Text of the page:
The Perils & Potentials Of Shopping Someone Else’s Closet

By Julia Gessler
Zoë McNicholas of Yohozo reworked discarded materials like denim before becoming a clothing reseller. Photo / Nicole Brannen

When Rosie Carroll was a child, her mother took her and her brothers to SaveMart to shop for mufti day. Rosie took the plunge on a Lisa Simpson baby tee, a black skater skirt and a pair of chunky Pulp wedges, a fine, calculated choice for a day that occupies a place in young lives not unlike that of social media posting: where uniforms subsume a sense of individuality, mufti offers the infinite potential of communicating it.

As a teenager, Rosie worked one shift a week at her local Amazon Surf store, unable to afford the clothes she was selling but wanting them, or clothes like them. She spent hours on Trade Me searching, honing her keywords like woodwork. Later, she would pack her two-door Nissan Lucino to “the brim” with clothes and take them to community markets to sell on a Sunday.

Last October, Rosie opened her own consignment store, Nifty, a pink beacon in Christchurch. The store’s name reads on the front of the building in loopy red cursive, a love heart in place of a tittle.

For many, thrifting is a gateway to fashion, as much a means of finding relatively inexpensive clothing as it is something that appeals morally and attitudinally. To engage in “the hunt” for a price (more affordable), a purpose (a new coat), a promise (the gain of warmth) is to also recognise that you are someone that shops consciously and confers an aura that has progressively grown over the past decade: that it’s “cool”, by any conceivable metric, to buy secondhand.

As Mark Cowie, general manager of consignment company Recycle Boutique, which has 13 stores nationwide, from Dunedin to Mount Maunganui, neatly told me: “Sustainability has moved from perk to priority.”

Rose Hope of Karangahape Rd store Crushes. Photo / Supplied
Rose Hope of Karangahape Rd store Crushes. Photo / Supplied

A 2022 report from resale platform ThredUp and retail analytics company GlobalData projected that the sales of used clothes would reach an estimated global market value of NZ$345 billion in 2026, doubling in size from 2021. And though it’s a different experience to thumbing through dresses shoulder to shoulder at one of Auckland’s more high-end Tatty’s — the shoes shrine-like, the shopping serendipitous — up to half of secondhand dollars, the report added, will come from online resale by 2024.

Luxury US consignment company The RealReal, which also sells furniture and art and has calibrated a reputation for rigorous authentication, has risen with the velocity of an aircraft (it now has more than 28 million users) since its inception in 2011.

Local digital marketplace Designer Wardrobe, which facilitates sales as a sort of go-between, has attracted nearly 300,000 members, who also use its rent services, a kind of return scheme that comes with optional rip and stain protection packages. “Sellers are actively searching for user-friendly avenues to extend the lifespan of their items,” says the brand’s founding director, Donielle Brooke.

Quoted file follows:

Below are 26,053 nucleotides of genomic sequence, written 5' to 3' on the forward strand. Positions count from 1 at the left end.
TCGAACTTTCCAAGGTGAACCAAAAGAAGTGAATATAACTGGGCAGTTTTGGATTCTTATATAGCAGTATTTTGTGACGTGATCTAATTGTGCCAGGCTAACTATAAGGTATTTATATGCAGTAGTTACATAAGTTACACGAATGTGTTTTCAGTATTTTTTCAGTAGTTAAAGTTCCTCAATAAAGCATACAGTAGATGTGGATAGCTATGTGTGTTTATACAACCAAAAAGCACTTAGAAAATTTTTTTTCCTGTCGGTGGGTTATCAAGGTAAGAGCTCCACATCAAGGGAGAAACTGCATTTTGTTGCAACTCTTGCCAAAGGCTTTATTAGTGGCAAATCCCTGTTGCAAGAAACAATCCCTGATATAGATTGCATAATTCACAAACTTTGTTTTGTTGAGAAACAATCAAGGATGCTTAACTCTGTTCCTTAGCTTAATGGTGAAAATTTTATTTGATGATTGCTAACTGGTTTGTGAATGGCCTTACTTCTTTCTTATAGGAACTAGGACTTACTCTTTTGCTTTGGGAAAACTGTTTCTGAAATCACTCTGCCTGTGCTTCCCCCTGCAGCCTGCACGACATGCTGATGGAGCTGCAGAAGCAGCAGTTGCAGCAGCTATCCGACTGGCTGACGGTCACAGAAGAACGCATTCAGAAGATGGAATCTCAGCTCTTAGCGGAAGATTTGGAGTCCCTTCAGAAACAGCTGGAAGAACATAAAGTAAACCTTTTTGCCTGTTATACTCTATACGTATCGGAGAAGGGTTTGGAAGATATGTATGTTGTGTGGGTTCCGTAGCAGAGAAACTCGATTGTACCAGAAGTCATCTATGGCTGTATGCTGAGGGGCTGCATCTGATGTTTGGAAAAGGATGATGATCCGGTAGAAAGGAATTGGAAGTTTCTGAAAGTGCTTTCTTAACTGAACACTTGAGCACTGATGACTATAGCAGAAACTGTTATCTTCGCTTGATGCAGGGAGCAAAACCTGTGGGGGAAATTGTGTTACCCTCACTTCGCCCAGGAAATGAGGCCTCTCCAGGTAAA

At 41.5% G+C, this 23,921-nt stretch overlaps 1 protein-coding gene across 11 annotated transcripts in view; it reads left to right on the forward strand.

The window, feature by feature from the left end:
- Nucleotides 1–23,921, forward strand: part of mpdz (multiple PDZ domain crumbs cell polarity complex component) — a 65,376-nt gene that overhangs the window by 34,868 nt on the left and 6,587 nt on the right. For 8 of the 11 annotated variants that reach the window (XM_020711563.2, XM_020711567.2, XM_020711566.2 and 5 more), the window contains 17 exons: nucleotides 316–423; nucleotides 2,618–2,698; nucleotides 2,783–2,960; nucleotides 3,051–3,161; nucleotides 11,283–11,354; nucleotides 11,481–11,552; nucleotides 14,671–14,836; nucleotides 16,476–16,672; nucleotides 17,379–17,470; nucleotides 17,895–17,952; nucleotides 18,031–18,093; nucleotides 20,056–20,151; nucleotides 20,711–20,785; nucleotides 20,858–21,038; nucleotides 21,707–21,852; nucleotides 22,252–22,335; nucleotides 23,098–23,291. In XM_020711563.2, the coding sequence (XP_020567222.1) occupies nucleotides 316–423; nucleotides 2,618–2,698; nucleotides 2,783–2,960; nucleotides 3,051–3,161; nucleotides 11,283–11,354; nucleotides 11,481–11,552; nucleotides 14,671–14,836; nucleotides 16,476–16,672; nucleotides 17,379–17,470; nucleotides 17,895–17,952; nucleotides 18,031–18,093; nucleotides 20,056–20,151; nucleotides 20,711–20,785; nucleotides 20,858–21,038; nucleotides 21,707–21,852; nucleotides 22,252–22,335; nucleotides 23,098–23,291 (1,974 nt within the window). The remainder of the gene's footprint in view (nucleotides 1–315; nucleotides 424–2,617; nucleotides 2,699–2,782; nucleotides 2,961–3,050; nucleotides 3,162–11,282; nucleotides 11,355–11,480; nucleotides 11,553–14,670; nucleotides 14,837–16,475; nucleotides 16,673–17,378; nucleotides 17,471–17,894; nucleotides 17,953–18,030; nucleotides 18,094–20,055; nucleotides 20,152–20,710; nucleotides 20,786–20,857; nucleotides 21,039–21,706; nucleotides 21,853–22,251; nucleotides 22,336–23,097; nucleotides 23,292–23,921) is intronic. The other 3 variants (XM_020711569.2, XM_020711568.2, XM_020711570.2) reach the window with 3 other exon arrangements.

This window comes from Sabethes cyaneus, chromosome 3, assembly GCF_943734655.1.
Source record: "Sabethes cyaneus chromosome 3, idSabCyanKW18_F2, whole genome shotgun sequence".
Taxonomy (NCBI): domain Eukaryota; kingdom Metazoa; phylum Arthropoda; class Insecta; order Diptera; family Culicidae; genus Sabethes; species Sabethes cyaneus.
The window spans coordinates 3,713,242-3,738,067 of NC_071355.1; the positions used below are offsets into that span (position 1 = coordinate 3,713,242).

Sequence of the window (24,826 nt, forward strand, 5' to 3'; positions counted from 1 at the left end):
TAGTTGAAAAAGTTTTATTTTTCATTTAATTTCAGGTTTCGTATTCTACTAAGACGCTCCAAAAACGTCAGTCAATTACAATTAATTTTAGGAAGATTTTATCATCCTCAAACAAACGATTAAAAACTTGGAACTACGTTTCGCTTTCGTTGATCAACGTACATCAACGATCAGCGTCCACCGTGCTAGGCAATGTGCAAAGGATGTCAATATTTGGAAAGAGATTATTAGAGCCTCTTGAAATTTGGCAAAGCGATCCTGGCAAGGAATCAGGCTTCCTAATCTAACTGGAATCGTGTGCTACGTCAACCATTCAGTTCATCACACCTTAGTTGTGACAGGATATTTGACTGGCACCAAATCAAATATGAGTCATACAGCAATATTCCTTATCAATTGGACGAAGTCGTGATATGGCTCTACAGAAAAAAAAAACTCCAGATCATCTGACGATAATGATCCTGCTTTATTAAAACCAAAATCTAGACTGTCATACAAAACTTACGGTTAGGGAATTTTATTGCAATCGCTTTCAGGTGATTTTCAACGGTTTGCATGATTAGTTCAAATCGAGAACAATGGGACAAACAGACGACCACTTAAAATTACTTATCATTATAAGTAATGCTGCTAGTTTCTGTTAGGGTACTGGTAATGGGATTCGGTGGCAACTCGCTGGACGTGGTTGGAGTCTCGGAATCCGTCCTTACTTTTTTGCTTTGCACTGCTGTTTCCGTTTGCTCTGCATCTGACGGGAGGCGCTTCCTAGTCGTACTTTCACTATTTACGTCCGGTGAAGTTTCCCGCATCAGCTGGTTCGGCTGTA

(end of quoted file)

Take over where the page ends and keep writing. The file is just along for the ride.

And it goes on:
But selling, as in buying, can be difficult for both professionals and neophytes. “The fast fashion industry has been steadily rising for years and as a result, our clothing donations to op shops reflect that,” says Rosie, who feels like resellers have been “feeling the heat” for this. “It’s not that resellers are purchasing all the ‘good stuff’; it’s that poorly made fast-fashion pieces are filling up the racks. On top of this, many thrift stores are facing a massive excess of donations, with only 10-20 per cent of clothing donated actually getting sold.” The rest, she says, are disposed of or sent abroad.

It’s a sentiment echoed, not least by the New York Times which, last year, published an article despondently titled ‘The Golden Age of Thrifting Is Over’. Rose Hope, of Karangahape Rd darling Crushes, which sells a small, curated assortment of pieces and runs regular clothes-swap events, said that the amount of sorting they have to do “to find anything decent is really understated”, citing the glut of products from behemoth brands like Zara and Shein over the last five years.

Rose describes the wave of fast fashion as colossal, a blend of garments, social media and young people feeling the pressure to purchase another kind of currency: relevancy. “We know that the average person only wears an item of clothing seven times,” she adds, “but now that clothing is even cheaper, [you] never have to recycle an outfit. With the cost of Earth’s resources to make any garment, the exploitative labour and the waste being created in a climate crisis, ‘looking cute’ has never been so dangerous.”

For Rose, it feels intimately tied to the malleable idea of value. “We’ve essentially been brainwashed into thinking a T-shirt should cost $5 and that translates to secondhand clothing, too. The expectation of keeping up with those fast-fashion price tags can be hard to grapple with.”